Bulletin of the American Physical Society
85th Annual Meeting of the APS Southeastern Section
Volume 63, Number 19
Thursday–Saturday, November 8–10, 2018; Holiday Inn at World’s Fair Park, Knoxville, Tennessee
Session G03: Neutron Science at ORNL
2:00 PM–4:00 PM,
Friday, November 9, 2018
Holiday Inn Knoxville Downtown Room: LeConte
Chair: Ward Plummer, Louisiana State University
Abstract ID: BAPS.2018.SES.G03.1
Abstract: G03.00001 : Inelastic Neutron Scattering: A Powerful Probe of Condensed Matter *
2:00 PM–2:30 PM
Nancy L Ross
Nancy L Ross
(Oak Ridge National Laboratory)
Inelastic neutron scattering (INS) is a powerful tool to probe the dynamic and static properties of condensed matter at the atomic scale. As neutrons are sensitive to hydrogen, they provide key information about the structure and dynamics of the water species in materials. Neutrons have a magnetic moment, so neutron studies reveal information about the magnetic properties of materials. Neutrons can also be used as a probe of molecular vibrations. INS determines the full lattice vibrational spectrum from which the thermodynamic driving forces, including entropic factors, can be determined. It is therefore a complementary method to infrared and Raman spectroscopy and has the advantage over these techniques as it is not subject to selection rules. In this presentation, examples that display each of these unique features of INS will be discussed. First, INS studies of water species confined to the surfaces of metal-oxide surfaces of nanoparticles are given and shown how this affects their stabilities. Second, novel magnetic spin transitions observed at low energies in metal-oxide nanoparticles are discussed. Third, INS spectra for a set of zeolitic imidazolate framework (ZIF) polymorphs synthesized by mechanochemistry are presented. The low-frequency vibrations observed in the INS spectra control the thermodynamic stabilities of the polymorphs and are correlated with physical phenomena such as gate-opening and / or shear-induced phase transitions that signify the onset of structural instability. The results from these studies have immense broader impact as they contribute to our fundamental knowledge of condensed matter by relating structures with their lattice dynamics, energetics and entropies.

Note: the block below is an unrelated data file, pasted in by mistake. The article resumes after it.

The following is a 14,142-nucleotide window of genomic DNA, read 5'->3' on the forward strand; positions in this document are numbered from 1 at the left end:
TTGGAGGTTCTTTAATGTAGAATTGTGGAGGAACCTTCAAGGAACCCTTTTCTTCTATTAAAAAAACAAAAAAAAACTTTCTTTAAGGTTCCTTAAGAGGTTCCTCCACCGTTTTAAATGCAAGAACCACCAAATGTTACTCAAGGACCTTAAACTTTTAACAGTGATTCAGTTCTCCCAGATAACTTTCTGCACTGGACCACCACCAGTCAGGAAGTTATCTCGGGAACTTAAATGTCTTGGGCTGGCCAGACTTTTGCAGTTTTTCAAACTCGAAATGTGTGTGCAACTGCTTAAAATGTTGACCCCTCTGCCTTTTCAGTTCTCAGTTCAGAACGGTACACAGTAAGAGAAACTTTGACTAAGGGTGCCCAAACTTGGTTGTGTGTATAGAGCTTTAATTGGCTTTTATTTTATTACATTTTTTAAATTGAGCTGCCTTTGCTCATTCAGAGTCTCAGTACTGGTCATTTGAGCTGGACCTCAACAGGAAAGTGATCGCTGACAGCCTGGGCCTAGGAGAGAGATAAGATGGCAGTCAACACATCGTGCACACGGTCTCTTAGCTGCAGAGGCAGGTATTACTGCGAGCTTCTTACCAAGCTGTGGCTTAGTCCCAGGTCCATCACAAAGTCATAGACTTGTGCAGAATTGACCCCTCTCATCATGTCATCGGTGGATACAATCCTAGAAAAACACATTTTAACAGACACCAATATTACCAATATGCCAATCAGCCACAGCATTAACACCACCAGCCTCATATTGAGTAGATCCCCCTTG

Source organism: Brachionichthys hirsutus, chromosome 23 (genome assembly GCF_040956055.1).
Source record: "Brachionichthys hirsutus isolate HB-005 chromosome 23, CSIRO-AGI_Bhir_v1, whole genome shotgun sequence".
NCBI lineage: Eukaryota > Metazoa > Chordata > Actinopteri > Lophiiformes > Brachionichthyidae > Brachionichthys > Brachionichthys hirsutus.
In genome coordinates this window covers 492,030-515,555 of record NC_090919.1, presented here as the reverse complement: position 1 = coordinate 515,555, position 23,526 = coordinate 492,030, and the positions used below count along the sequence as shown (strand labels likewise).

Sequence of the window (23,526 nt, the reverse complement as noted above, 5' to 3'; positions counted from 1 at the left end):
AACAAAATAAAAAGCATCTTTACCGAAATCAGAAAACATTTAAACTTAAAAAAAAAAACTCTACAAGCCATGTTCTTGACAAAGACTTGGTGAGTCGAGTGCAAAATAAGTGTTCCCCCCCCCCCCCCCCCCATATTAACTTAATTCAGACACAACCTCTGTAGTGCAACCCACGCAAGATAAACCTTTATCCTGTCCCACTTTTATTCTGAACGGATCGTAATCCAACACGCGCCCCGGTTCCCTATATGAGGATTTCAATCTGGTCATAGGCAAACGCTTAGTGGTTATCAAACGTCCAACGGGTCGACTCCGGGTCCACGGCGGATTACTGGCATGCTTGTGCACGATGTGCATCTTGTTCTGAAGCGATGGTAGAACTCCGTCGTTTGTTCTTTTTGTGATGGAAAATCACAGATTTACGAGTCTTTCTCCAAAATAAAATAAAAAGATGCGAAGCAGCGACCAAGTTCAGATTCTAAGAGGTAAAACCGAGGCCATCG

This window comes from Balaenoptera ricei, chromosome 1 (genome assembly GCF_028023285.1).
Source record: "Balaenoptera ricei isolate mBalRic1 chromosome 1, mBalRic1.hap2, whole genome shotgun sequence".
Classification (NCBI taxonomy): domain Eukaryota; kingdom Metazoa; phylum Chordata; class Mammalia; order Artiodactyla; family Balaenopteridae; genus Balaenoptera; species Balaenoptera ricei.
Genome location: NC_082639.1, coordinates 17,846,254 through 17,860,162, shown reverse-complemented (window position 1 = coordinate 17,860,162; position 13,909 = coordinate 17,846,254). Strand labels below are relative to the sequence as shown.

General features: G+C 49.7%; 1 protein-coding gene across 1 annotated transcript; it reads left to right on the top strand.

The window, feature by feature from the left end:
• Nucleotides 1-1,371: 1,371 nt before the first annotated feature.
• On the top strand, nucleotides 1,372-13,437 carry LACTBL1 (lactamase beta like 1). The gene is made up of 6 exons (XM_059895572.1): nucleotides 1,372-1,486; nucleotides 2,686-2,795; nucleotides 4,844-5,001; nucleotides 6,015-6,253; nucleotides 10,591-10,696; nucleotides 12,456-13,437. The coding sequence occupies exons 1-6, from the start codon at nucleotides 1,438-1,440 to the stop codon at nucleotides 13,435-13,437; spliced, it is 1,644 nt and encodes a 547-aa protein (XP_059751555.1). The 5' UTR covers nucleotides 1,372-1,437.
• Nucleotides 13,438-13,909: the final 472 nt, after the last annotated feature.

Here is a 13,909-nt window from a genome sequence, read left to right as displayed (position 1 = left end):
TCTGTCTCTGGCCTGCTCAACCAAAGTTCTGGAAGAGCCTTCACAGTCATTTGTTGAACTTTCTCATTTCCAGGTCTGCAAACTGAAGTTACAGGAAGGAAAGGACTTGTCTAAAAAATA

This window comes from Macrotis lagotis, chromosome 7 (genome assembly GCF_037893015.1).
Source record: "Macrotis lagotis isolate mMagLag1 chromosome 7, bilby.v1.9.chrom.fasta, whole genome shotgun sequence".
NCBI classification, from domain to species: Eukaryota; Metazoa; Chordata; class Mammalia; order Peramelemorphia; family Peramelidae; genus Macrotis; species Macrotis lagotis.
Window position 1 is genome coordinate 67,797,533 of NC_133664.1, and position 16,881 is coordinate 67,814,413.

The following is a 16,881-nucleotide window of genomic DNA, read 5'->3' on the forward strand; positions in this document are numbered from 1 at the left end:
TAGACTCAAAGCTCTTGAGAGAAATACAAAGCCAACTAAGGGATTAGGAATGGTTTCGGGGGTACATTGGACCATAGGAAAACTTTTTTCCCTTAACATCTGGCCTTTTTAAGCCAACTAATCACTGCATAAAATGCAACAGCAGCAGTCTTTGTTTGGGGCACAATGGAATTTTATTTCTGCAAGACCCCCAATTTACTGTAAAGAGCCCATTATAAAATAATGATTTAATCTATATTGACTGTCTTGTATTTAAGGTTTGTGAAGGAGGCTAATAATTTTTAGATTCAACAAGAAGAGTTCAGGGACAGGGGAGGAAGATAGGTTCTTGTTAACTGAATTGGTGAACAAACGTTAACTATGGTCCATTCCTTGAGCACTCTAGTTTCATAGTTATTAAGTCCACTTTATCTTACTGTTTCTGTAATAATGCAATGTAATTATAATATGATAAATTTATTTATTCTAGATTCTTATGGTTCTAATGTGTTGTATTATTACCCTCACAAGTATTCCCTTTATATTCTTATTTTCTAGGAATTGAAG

*Support from the U.S. DOE–BES, grant DE-SC0016573 is acknowledged.
To cite this abstract, use the following reference: http://meetings.aps.org/link/BAPS.2018.SES.G03.1
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